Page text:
While on the subject of critical illness, there has been much discussion over the past few months on the impact of the Government's proposals for a national screening programme for prostate cancer.
There are pilot schemes of this programme currently under way. This form of cancer can remain undetected for many years and is often found incidentally at death through a different cause. But it is likely that a screening programme for men over the age of 50 will highlight many more cases than are found at present and more claims will be paid out than was originally envisaged.
Bear in mind that critical-illness insurance was originally designed to provide cover for those diseases which resulted in significant lifestyle changes. However, it is thought that many early prostate cancers will not provoke this type of lifestyle change. As a result, a number of potential product changes may be developed.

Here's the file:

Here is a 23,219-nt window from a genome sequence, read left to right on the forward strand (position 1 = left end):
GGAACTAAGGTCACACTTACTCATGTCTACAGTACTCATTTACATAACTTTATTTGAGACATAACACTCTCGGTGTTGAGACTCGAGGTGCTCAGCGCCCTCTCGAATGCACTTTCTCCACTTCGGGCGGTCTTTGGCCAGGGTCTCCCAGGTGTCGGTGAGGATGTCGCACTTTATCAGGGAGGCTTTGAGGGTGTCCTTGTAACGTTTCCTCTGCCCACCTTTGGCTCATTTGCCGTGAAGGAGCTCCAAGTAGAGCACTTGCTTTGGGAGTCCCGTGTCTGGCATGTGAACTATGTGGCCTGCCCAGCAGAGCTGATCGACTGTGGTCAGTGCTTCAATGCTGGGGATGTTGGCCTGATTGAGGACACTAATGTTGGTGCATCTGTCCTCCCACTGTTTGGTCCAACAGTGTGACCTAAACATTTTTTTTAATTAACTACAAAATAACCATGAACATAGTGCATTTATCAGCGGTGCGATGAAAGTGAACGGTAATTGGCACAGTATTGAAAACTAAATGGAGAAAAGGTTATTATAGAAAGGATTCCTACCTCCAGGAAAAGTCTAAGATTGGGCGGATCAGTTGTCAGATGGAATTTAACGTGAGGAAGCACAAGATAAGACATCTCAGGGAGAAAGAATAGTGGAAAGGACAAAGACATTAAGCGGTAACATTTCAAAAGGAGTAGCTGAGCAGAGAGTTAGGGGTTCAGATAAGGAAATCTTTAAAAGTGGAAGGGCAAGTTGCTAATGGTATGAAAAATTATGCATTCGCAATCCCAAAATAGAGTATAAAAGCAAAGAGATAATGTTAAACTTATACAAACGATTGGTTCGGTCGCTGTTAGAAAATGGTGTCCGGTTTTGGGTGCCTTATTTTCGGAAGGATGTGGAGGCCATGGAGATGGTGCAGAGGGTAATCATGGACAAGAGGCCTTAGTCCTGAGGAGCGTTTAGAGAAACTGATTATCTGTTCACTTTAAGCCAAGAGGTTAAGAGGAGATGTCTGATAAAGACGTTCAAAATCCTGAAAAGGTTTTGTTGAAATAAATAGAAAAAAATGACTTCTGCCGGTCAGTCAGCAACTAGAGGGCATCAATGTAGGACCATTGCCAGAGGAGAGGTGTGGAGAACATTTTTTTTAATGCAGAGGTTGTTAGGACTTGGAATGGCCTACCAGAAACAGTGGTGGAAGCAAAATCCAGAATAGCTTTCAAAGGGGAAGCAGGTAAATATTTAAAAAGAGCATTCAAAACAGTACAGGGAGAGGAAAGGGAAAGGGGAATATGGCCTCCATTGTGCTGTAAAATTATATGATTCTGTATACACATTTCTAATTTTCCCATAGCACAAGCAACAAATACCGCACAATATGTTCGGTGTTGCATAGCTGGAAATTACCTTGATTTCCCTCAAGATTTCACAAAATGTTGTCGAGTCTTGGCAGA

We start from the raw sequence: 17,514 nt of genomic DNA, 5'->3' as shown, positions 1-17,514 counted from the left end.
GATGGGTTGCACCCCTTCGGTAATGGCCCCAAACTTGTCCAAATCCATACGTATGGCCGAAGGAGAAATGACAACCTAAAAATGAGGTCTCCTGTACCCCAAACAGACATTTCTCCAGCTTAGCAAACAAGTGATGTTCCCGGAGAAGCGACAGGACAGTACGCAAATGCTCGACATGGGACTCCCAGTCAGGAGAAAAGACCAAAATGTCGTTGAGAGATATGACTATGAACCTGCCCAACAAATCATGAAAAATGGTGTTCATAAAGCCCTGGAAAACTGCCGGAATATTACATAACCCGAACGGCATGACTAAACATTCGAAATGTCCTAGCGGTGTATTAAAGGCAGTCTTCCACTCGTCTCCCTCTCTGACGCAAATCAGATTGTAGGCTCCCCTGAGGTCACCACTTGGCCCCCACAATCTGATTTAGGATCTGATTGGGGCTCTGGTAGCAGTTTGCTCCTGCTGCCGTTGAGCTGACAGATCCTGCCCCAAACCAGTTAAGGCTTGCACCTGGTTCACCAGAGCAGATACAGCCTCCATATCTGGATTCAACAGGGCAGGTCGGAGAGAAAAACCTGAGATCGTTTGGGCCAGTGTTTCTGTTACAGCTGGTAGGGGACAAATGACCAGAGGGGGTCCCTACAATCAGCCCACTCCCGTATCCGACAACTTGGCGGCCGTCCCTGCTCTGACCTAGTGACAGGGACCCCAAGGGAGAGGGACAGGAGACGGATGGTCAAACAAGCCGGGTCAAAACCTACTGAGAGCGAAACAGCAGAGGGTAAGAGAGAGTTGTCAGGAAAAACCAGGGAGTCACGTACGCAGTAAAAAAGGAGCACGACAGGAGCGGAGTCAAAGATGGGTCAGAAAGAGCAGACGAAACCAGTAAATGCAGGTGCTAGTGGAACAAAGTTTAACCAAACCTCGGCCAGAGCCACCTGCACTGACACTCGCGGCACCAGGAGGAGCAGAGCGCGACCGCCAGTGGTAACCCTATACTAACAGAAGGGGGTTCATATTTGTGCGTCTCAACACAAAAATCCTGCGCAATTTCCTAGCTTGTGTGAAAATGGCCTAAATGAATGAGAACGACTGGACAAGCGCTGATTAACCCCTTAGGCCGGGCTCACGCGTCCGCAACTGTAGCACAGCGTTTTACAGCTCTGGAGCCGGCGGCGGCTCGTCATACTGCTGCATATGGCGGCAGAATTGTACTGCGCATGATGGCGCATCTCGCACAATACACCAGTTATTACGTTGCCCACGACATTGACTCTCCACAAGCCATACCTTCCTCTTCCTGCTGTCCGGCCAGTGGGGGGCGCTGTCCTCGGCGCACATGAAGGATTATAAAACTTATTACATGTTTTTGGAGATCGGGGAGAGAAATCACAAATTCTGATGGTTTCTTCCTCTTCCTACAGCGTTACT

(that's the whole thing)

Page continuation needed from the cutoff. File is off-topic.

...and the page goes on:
One suggestion is to provide the prospective client with a choice of full cover or a reduced payment based on the stage the cancer has reached.
Either way, it is more than likely that with more choice of cover, IFAs will have to work through their recommendations using an understanding of medical terminology. Providers will have to be sympathetic to any changes that are made and assistance in the form of jargon-busting material must be made available.
In addition to these potential changes caused by a national screening programme, another issue which has emerged in recent weeks relates in general to the advances in medical science and their subsequent impact on the sustainability of guaranteed rates. The most hotly-debated area relates to heart disease.